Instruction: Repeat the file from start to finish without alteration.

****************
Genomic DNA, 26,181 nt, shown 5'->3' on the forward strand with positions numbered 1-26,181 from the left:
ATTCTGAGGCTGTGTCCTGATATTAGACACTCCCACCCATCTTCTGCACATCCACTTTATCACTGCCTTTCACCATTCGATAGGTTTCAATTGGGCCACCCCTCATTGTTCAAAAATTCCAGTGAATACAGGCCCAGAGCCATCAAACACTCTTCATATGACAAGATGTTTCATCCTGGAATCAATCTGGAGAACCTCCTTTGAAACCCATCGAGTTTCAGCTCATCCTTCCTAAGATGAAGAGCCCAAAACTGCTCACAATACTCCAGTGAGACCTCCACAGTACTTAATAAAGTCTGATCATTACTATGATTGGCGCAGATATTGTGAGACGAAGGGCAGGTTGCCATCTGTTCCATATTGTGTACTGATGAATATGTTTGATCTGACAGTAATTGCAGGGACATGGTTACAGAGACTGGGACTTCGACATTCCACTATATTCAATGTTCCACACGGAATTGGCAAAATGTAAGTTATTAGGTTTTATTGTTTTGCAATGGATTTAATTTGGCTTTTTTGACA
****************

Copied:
Genomic DNA, 26,181 nt, shown 5'->3' on the forward strand with positions numbered 1-26,181 from the left:
ATTCTGAGGCTGTGTCCTGATATTAGACACTCCCACCCATCTTCTGCACATCCACTTTATCACTGCCTTTCACCATTCGATAGGTTTCAATTGGGCCACCCCTCATTGTTCAAAAATTCCAGTGAATACAGGCCCAGAGCCATCAAACACTCTTCATATGACAAGATGTTTCATCCTGGAATCAATCTGGAGAACCTCCTTTGAAACCCATCGAGTTTCAGCTCATCCTTCCTAAGATGAAGAGCCCAAAACTGCTCACAATACTCCAGTGAGACCTCCACAGTACTTAATAAAGTCTGATCATTACTATGATTGGCGCAGATATTGTGAGACGAAGGGCAGGTTGCCATCTGTTCCATATTGTGTACTGATGAATATGTTTGATCTGACAGTAATTGCAGGGACATGGTTACAGAGACTGGGACTTCGACATTCCACTATATTCAATGTTCCACACGGAATTGGCAAAATGTAAGTTATTAGGTTTTATTGTTTTGCAATGGATTTAATTTGGCTTTTTTGACA